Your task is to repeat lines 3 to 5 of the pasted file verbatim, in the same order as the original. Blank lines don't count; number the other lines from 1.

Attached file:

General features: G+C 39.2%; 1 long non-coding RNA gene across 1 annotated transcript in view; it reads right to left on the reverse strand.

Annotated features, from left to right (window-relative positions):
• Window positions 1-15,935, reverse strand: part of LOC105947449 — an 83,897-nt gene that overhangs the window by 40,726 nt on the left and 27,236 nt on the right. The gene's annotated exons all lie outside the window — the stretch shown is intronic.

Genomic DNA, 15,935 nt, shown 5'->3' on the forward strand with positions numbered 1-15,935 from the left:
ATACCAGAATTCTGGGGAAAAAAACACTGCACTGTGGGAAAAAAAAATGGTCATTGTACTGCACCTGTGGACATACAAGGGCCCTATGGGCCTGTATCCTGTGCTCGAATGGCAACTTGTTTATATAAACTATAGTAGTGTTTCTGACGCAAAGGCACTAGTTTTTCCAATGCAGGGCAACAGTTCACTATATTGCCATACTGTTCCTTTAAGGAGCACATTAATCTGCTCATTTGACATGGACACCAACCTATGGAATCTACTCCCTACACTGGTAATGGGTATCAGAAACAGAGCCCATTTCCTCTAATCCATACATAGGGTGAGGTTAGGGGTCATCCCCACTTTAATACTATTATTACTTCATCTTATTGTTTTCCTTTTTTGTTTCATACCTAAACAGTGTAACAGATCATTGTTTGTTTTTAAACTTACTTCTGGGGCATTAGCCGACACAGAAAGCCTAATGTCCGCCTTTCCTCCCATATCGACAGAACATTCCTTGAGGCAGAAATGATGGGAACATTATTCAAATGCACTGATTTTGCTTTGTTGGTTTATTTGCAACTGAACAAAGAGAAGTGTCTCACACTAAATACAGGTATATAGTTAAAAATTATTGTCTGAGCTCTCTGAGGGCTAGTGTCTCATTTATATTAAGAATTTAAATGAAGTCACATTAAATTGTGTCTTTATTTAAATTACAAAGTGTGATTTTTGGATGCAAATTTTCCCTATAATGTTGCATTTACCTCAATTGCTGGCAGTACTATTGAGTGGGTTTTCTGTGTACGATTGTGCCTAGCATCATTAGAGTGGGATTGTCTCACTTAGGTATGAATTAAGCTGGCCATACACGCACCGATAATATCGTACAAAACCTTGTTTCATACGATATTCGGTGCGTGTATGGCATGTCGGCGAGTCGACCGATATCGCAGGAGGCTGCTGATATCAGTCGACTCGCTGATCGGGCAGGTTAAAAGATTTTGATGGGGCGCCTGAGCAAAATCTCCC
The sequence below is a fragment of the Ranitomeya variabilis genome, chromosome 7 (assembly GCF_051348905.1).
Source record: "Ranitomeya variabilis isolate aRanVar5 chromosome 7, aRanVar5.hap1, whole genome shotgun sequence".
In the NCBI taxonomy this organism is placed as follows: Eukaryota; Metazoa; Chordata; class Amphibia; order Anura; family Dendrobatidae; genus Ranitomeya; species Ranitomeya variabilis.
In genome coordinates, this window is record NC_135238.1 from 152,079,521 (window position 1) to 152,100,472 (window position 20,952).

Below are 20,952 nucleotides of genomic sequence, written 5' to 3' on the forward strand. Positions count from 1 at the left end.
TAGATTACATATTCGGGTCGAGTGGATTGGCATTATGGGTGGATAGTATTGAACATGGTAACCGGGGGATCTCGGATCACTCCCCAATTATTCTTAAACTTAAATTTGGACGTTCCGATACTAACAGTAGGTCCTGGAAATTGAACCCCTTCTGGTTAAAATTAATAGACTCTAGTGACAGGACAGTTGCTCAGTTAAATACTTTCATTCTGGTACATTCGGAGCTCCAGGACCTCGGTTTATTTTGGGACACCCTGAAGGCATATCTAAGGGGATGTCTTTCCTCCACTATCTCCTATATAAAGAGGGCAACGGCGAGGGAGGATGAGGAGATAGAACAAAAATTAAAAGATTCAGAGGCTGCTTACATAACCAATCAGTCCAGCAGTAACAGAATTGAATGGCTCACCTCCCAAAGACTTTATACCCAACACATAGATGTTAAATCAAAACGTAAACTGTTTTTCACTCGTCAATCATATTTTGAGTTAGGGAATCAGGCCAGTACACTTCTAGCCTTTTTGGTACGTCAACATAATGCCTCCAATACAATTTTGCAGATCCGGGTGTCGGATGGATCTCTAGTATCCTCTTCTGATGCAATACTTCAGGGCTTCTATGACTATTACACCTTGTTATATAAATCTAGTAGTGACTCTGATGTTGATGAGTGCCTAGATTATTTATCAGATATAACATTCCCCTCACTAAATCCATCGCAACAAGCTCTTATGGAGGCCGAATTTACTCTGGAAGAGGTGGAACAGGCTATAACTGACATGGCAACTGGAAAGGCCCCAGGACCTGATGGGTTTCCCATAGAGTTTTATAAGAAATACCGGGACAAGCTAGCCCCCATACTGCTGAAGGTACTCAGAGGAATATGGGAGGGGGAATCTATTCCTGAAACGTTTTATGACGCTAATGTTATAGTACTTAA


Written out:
• Window positions 1-15,935, reverse strand: part of LOC105947449 — an 83,897-nt gene that overhangs the window by 40,726 nt on the left and 27,236 nt on the right. The gene's annotated exons all lie outside the window — the stretch shown is intronic.

Genomic DNA, 15,935 nt, shown 5'->3' on the forward strand with positions numbered 1-15,935 from the left:
ATACCAGAATTCTGGGGAAAAAAACACTGCACTGTGGGAAAAAAAAATGGTCATTGTACTGCACCTGTGGACATACAAGGGCCCTATGGGCCTGTATCCTGTGCTCGAATGGCAACTTGTTTATATAAACTATAGTAGTGTTTCTGACGCAAAGGCACTAGTTTTTCCAATGCAGGGCAACAGTTCACTATATTGCCATACTGTTCCTTTAAGGAGCACATTAATCTGCTCATTTGACATGGACACCAACCTATGGAATCTACTCCCTACACTGGTAATGGGTATCAGAAACAGAGCCCATTTCCTCTAATCCATACATAGGGTGAGGTTAGGGGTCATCCCCACTTTAATACTATTATTACTTCATCTTATTGTTTTCCTTTTTTGTTTCATACCTAAACAGTGTAACAGATCATTGTTTGTTTTTAAACTTACTTCTGGGGCATTAGCCGACACAGAAAGCCTAATGTCCGCCTTTCCTCCCATATCGACAGAACATTCCTTGAGGCAGAAATGATGGGAACATTATTCAAATGCACTGATTTTGCTTTGTTGGTTTATTTGCAACTGAACAAAGAGAAGTGTCTCACACTAAATACAGGTATATAGTTAAAAATTATTGTCTGAGCTCTCTGAGGGCTAGTGTCTCATTTATATTAAGAATTTAAATGAAGTCACATTAAATTGTGTCTTTATTTAAATTACAAAGTGTGATTTTTGGATGCAAATTTTCCCTATAATGTTGCATTTACCTCAATTGCTGGCAGTACTATTGAGTGGGTTTTCTGTGTACGATTGTGCCTAGCATCATTAGAGTGGGATTGTCTCACTTAGGTATGAATTAAGCTGGCCATACACGCACCGATAATATCGTACAAAACCTTGTTTCATACGATATTCGGTGCGTGTATGGCATGTCGGCGAGTCGACCGATATCGCAGGAGGCTGCTGATATCAGTCGACTCGCTGATCGGGCAGGTTAAAAGATTTTGATGGGGCGCCTGAGCAAAATCTCCC